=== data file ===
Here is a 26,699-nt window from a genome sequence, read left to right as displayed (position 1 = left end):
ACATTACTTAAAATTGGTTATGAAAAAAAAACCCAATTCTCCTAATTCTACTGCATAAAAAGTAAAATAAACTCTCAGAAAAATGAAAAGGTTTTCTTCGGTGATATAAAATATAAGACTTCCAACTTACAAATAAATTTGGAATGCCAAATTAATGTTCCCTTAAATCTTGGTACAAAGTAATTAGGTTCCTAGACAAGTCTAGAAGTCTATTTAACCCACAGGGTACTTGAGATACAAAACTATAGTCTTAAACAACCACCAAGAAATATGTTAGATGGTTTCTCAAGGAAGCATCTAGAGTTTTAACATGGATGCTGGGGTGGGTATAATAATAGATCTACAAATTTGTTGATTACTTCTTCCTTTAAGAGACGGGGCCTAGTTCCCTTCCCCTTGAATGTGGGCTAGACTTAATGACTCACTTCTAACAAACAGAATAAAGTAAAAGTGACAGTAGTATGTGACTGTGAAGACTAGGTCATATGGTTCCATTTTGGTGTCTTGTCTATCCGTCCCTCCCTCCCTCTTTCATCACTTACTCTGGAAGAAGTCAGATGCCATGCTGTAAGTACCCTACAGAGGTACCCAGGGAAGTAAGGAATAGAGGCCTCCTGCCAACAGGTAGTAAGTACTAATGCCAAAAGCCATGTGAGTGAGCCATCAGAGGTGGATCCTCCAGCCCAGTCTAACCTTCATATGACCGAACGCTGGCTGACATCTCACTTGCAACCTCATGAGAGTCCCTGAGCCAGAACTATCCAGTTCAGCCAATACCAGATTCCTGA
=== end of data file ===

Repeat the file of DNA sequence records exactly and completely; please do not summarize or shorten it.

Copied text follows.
Here is a 26,699-nt window from a genome sequence, read left to right as displayed (position 1 = left end):
ACATTACTTAAAATTGGTTATGAAAAAAAAACCCAATTCTCCTAATTCTACTGCATAAAAAGTAAAATAAACTCTCAGAAAAATGAAAAGGTTTTCTTCGGTGATATAAAATATAAGACTTCCAACTTACAAATAAATTTGGAATGCCAAATTAATGTTCCCTTAAATCTTGGTACAAAGTAATTAGGTTCCTAGACAAGTCTAGAAGTCTATTTAACCCACAGGGTACTTGAGATACAAAACTATAGTCTTAAACAACCACCAAGAAATATGTTAGATGGTTTCTCAAGGAAGCATCTAGAGTTTTAACATGGATGCTGGGGTGGGTATAATAATAGATCTACAAATTTGTTGATTACTTCTTCCTTTAAGAGACGGGGCCTAGTTCCCTTCCCCTTGAATGTGGGCTAGACTTAATGACTCACTTCTAACAAACAGAATAAAGTAAAAGTGACAGTAGTATGTGACTGTGAAGACTAGGTCATATGGTTCCATTTTGGTGTCTTGTCTATCCGTCCCTCCCTCCCTCTTTCATCACTTACTCTGGAAGAAGTCAGATGCCATGCTGTAAGTACCCTACAGAGGTACCCAGGGAAGTAAGGAATAGAGGCCTCCTGCCAACAGGTAGTAAGTACTAATGCCAAAAGCCATGTGAGTGAGCCATCAGAGGTGGATCCTCCAGCCCAGTCTAACCTTCATATGACCGAACGCTGGCTGACATCTCACTTGCAACCTCATGAGAGTCCCTGAGCCAGAACTATCCAGTTCAGCCAATACCAGATTCCTGA